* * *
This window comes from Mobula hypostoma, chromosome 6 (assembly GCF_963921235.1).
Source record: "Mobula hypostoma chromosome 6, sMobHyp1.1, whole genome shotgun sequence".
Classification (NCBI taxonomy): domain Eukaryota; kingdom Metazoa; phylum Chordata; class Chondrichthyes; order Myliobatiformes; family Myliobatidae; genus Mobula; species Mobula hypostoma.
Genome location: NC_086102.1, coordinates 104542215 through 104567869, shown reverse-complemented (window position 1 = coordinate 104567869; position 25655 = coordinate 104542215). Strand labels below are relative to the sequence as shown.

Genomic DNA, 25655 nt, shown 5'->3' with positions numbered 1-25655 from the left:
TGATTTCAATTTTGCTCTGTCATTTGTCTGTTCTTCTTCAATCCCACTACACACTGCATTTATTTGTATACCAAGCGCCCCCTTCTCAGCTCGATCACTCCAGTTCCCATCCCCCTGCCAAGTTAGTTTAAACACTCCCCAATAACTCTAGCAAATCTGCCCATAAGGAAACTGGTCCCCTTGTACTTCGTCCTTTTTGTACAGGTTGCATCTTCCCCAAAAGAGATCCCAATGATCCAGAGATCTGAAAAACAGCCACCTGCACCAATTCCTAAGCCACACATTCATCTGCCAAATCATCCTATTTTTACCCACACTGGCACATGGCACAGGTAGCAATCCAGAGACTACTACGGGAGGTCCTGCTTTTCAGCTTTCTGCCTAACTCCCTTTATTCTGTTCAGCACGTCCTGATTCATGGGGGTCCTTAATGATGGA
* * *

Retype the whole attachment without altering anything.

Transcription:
This window comes from Mobula hypostoma, chromosome 6 (assembly GCF_963921235.1).
Source record: "Mobula hypostoma chromosome 6, sMobHyp1.1, whole genome shotgun sequence".
Classification (NCBI taxonomy): domain Eukaryota; kingdom Metazoa; phylum Chordata; class Chondrichthyes; order Myliobatiformes; family Myliobatidae; genus Mobula; species Mobula hypostoma.
Genome location: NC_086102.1, coordinates 104542215 through 104567869, shown reverse-complemented (window position 1 = coordinate 104567869; position 25655 = coordinate 104542215). Strand labels below are relative to the sequence as shown.

Genomic DNA, 25655 nt, shown 5'->3' with positions numbered 1-25655 from the left:
TGATTTCAATTTTGCTCTGTCATTTGTCTGTTCTTCTTCAATCCCACTACACACTGCATTTATTTGTATACCAAGCGCCCCCTTCTCAGCTCGATCACTCCAGTTCCCATCCCCCTGCCAAGTTAGTTTAAACACTCCCCAATAACTCTAGCAAATCTGCCCATAAGGAAACTGGTCCCCTTGTACTTCGTCCTTTTTGTACAGGTTGCATCTTCCCCAAAAGAGATCCCAATGATCCAGAGATCTGAAAAACAGCCACCTGCACCAATTCCTAAGCCACACATTCATCTGCCAAATCATCCTATTTTTACCCACACTGGCACATGGCACAGGTAGCAATCCAGAGACTACTACGGGAGGTCCTGCTTTTCAGCTTTCTGCCTAACTCCCTTTATTCTGTTCAGCACGTCCTGATTCATGGGGGTCCTTAATGATGGA